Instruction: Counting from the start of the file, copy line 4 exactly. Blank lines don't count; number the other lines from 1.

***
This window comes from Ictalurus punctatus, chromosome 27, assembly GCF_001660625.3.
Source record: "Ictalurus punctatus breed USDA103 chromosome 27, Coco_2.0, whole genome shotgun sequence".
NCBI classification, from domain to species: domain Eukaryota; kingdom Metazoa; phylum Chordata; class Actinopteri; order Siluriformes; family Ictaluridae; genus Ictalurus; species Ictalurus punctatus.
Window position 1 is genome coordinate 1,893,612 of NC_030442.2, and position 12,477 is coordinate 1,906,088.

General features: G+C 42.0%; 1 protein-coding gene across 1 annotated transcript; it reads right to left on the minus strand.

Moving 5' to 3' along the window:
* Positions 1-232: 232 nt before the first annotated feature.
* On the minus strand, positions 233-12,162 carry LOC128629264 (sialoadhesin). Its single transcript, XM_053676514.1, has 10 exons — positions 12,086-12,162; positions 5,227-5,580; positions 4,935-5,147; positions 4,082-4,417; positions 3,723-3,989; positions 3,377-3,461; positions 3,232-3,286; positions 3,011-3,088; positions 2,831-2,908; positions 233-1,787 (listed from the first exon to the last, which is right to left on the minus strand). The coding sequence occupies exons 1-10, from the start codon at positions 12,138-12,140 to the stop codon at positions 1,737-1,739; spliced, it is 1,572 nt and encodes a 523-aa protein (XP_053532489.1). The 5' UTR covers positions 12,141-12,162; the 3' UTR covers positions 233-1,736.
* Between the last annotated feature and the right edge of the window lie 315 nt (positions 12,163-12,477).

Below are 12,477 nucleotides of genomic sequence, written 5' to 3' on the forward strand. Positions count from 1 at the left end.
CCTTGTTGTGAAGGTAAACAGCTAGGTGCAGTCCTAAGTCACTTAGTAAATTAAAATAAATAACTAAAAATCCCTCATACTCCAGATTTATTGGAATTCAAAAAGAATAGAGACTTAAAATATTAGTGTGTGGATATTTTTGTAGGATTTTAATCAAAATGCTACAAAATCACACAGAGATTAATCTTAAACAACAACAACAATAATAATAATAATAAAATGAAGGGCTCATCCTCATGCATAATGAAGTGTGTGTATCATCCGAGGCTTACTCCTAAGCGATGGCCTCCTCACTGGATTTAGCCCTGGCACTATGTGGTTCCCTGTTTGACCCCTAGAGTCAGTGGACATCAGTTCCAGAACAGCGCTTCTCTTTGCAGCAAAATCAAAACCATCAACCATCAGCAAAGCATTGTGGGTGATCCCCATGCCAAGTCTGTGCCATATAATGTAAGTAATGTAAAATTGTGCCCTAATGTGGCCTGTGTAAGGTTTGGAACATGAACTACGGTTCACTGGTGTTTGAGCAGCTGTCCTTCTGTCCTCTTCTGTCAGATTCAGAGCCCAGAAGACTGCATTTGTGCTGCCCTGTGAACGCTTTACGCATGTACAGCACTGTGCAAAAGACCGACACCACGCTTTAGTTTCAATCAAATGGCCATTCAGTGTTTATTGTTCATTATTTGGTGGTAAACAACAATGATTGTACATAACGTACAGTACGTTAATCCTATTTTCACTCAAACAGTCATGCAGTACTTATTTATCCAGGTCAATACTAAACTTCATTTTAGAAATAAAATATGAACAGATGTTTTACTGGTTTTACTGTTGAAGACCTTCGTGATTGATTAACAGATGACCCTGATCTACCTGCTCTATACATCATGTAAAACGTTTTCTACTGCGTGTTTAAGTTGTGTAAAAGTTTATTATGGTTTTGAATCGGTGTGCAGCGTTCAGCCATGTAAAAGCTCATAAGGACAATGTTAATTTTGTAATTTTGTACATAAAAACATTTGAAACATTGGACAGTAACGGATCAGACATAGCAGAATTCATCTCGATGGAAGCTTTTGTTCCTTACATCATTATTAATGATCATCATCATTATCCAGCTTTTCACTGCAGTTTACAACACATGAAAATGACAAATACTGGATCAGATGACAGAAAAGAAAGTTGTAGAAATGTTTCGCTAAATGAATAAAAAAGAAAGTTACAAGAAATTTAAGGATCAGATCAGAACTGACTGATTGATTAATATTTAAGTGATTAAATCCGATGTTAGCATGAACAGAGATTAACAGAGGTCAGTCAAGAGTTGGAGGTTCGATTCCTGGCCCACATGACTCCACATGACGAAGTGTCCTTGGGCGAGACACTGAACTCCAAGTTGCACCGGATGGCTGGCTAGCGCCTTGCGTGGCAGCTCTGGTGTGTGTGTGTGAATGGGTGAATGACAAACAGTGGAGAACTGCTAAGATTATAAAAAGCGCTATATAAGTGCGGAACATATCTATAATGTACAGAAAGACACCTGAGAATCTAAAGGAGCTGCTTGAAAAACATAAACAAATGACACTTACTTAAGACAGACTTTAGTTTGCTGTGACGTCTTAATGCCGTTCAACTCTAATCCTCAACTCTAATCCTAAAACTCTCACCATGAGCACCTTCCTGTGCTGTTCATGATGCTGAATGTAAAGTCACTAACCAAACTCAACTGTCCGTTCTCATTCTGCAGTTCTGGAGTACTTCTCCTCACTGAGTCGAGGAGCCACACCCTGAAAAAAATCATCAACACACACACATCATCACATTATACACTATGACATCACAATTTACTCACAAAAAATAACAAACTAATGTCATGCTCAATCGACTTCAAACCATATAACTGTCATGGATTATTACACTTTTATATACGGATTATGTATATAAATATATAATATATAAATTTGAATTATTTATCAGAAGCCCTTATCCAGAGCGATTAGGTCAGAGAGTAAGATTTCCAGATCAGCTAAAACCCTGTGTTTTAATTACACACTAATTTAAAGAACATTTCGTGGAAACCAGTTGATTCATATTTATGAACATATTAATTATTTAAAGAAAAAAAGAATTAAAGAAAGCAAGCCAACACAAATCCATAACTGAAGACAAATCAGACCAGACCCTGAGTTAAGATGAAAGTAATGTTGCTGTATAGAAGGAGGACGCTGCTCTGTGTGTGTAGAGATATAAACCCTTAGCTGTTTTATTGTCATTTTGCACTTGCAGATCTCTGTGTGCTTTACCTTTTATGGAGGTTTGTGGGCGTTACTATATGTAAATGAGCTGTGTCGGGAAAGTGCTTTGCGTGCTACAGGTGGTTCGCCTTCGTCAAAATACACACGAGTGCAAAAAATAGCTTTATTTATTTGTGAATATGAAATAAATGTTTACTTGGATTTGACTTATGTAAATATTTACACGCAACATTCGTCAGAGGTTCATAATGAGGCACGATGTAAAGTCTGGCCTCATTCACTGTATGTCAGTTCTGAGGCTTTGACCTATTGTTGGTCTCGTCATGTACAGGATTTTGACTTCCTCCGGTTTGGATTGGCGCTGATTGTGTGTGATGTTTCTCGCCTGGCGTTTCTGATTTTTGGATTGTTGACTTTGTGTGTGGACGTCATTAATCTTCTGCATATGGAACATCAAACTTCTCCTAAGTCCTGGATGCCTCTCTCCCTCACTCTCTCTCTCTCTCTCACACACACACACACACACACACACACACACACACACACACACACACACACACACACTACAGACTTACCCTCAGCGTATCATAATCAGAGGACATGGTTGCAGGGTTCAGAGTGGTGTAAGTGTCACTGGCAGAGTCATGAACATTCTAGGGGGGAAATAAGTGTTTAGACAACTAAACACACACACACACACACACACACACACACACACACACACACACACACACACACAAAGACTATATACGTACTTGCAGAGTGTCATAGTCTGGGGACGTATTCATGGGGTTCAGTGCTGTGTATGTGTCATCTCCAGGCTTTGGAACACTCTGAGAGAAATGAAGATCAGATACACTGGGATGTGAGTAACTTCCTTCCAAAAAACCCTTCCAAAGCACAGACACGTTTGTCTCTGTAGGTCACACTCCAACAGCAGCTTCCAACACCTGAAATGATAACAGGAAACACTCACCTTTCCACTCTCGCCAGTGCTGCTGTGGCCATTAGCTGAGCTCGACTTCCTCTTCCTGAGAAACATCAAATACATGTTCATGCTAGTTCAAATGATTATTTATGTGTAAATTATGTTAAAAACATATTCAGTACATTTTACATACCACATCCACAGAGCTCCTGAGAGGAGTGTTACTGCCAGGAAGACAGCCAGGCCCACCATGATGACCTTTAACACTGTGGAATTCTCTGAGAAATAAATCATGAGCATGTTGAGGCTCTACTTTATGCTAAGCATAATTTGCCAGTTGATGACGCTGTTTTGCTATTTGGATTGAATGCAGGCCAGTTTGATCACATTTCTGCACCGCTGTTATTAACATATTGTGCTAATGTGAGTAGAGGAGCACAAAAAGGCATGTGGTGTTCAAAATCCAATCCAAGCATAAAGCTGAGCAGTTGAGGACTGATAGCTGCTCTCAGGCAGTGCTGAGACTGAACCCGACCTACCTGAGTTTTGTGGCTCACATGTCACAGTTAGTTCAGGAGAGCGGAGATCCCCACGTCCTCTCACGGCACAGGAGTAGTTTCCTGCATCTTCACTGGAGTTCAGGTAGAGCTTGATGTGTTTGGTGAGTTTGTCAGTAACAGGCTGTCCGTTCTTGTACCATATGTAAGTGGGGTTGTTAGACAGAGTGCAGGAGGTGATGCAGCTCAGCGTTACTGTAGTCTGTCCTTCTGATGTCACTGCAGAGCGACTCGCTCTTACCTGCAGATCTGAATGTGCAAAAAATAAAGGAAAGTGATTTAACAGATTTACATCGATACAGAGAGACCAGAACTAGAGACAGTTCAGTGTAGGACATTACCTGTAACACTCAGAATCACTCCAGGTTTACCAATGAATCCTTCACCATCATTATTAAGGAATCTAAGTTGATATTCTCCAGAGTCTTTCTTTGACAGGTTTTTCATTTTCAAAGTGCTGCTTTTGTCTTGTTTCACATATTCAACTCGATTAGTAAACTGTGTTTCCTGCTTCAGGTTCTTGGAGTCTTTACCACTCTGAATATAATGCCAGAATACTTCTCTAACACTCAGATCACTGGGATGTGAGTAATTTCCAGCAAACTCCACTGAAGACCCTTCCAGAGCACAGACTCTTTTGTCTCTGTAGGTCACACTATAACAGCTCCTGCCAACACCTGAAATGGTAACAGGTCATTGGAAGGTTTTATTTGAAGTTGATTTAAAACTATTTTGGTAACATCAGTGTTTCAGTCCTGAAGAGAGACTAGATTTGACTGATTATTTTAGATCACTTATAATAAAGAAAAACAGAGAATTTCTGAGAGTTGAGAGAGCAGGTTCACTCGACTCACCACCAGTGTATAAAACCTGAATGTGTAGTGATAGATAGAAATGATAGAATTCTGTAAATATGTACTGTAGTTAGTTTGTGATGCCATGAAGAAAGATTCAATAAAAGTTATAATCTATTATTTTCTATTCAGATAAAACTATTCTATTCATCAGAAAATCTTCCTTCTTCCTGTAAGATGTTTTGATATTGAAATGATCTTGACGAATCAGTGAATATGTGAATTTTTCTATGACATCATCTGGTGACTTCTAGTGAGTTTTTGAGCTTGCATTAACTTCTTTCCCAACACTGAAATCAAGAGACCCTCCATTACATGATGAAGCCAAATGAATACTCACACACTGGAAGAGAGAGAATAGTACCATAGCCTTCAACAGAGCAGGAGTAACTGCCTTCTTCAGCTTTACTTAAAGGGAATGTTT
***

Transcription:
Window position 1 is genome coordinate 1,893,612 of NC_030442.2, and position 12,477 is coordinate 1,906,088.